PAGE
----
Although made primarily of plastic and in China, it still seems to be solidly constructed. Even the carrying handle feels quite rugged. The radio is activated by an On/Off switch. There is a 6.5 inch/165.1-millimeter woofer and a 2 inch/50.8-millimeter tweeter for the internal speakers and I must say the audio quality is more than generous. The volume is still quite loud even at the lowest setting. (minimum audio output is 700 milliWatts.) There are dedicated Bass and Treble controls. For FM listening there is an Automatic Frequency Control switch and yes it does work wonderfully (especially considering I am a few blocks from an FM transmitter tower.) In addition, there is a Ceramic IF filter and 3 IF tuned circuits for FM. There are also 4 IF tuned circuits and a wide/narrow selector switch for AM reception. Narrow allows better selectivity. Wide allows better audio quality. I will say that in Wide mode, AM music sounds as nicely as if it were broadcast on FM. For power, it runs on either 6 D-sized batteries or the AC mains current. Yes, this radio is a bit oversized with physical dimensions of 12.5 inches Wide X 10.5 inches High X 4.5 inches Thick (317.5 mm Wide X 266.7 mm High X 114.3 mm Thick) but worth it.

Then there is the tuning capability:

I’ve read many complaints from others saying their GE Superadios were not accurate on the tuning dial, but mine was reasonably accurate for a vernier tuner. It’s not always dead-on, but it’s fairly near where it needs to be. The FM rod antenna is long enough (38 inches/976 millimeters) and pulls in FM stations wonderfully but the internal AM ferrite bar antenna is the selling point above all else on this model. It is engineered to pull in distant AM stations that most radios won’t even detect. This is because the bar is longer (7.875 inches/200 millimeters total length) than most internal AM antennas. If that weren’t enough, there are external antenna terminals on the back of the radio to connect to even better antennas both from AM and FM. I literally can’t wait to take this out to the sticks and try it out. Right now I live in an apartment, so along with all of the electrical noise from living in close quarters, I also have to consider not disturbing my neighbors when playing a radio at night. I would like to find a cabin by a lakeshore and try it out. If I do, I will amend my findings to this piece. I hope that by the time I purchase my forever home that AM broadcasting will still be available. However, if this year’s hurricane season is as active as last year’s, I will have plenty of reasons to use this radio.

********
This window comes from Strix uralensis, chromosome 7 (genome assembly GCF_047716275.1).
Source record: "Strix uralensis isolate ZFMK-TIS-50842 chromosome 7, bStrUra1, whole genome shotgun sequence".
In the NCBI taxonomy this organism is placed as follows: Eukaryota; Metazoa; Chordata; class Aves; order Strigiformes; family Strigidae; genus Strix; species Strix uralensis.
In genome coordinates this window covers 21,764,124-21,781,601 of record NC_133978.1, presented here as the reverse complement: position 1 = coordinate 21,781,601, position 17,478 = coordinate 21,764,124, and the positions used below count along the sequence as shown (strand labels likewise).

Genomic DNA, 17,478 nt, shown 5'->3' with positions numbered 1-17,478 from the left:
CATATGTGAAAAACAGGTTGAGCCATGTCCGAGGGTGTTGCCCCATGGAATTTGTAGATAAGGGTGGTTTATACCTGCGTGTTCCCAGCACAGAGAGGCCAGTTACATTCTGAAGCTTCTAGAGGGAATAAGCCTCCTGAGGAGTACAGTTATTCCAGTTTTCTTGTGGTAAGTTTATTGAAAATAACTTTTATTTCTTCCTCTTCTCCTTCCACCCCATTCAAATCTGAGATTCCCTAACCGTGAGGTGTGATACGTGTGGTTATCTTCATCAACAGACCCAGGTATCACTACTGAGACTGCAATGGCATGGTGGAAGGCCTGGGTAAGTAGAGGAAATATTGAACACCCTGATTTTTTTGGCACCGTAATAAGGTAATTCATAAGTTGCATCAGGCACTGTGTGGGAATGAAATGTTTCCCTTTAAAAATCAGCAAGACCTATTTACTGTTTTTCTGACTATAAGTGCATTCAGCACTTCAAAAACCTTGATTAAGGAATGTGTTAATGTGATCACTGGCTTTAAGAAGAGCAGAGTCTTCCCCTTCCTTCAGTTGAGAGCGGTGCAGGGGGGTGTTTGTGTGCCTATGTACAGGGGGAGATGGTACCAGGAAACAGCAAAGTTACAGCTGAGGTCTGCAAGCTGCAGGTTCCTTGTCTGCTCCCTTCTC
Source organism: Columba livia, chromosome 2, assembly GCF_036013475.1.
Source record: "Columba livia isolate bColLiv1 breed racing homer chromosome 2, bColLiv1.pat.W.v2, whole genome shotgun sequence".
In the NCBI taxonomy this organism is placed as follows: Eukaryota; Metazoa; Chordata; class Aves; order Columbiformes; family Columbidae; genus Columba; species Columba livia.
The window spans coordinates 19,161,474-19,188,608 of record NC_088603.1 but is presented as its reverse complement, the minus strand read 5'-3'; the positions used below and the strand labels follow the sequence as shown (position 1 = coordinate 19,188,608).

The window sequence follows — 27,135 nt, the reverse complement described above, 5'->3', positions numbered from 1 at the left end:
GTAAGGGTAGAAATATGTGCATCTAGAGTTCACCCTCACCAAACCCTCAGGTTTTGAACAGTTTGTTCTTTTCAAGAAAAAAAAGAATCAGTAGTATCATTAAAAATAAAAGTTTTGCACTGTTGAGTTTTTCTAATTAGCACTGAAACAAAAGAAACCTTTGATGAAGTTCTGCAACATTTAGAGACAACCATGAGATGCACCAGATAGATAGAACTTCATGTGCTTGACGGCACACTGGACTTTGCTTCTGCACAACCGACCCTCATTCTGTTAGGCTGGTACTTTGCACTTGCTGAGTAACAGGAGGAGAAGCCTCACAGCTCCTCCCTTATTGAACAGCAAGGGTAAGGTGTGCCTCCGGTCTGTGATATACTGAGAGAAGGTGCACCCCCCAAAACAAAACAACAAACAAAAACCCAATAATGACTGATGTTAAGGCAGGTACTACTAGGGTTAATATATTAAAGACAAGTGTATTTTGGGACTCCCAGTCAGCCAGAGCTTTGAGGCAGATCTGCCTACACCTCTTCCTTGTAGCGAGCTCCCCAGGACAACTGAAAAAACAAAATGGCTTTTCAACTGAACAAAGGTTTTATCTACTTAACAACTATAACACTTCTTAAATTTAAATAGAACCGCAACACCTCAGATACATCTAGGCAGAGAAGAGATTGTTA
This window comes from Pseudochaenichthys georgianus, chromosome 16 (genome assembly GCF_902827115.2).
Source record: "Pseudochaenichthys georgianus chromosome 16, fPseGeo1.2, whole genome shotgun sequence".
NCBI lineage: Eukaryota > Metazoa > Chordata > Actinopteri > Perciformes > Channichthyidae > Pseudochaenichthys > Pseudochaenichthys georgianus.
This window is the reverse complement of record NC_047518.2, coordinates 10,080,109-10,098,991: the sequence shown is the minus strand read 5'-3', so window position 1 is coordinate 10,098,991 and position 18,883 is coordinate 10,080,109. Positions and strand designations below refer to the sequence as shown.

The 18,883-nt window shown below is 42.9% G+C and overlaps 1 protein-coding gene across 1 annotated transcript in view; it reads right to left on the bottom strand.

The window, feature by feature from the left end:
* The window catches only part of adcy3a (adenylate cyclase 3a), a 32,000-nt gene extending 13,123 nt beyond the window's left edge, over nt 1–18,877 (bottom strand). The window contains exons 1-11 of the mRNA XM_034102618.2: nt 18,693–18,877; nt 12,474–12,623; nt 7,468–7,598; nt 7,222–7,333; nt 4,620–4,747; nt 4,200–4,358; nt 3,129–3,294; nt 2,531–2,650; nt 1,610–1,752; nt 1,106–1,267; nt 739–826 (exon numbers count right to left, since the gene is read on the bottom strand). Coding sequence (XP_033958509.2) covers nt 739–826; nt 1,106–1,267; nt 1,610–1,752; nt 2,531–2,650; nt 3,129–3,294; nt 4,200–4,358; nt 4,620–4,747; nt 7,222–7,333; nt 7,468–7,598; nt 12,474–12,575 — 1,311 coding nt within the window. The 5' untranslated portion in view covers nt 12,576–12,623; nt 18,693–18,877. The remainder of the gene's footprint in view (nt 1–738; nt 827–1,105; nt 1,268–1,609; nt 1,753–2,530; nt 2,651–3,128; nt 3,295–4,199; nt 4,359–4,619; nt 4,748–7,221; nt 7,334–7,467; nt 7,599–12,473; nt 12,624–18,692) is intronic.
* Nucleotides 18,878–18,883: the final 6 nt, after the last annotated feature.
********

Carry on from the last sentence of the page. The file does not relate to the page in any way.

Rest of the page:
Update:
I picked up a station that I’ve never picked up before in my 17 years of AM DXing. And yes I picked it up on my GE Superadio 3. On the evening of May 14, 2021, I received WBT out of Charlotte, North Carolina. I have never heard an AM station that far east before. I do have a friend in the suburbs of Cleveland and have been trying to pick up the station WTAM which is on the same frequency as WBT (1100 kHz.) I did receive WTAM for a few minutes, but that was earlier in the evening, but it quickly faded out. I will point out that AM DXing was easier 17 years ago because not everyone had WiFi or Bluetooth which many times interfere with AM reception. Also, 17 years ago, I lived in a slightly less populated community than I do now and I certainly was not living in close quarters like I am now. I do plan to write a more detailed piece on my AM DXing experiences.

I will say that as of lately, I am satisfied with FM performance since it can filter out the bleeding from the FM station near me. Not all of my radios have this capability. I haven’t been able to try out the AM performance as I want but I did receive AM stations from Dallas and San Antonio clear as day. I hope to try and catch more AM stations.

So far I do not have any complaints about this radio and I hope and pray that it shall serve me for years to come.

I do give it a rating of 5 out of 5 stars!

This, therefore, concludes my review of the GE Superadio 3 7-2887B.

I hope you, the reader, have been informed, enlightened, and maybe even entertained!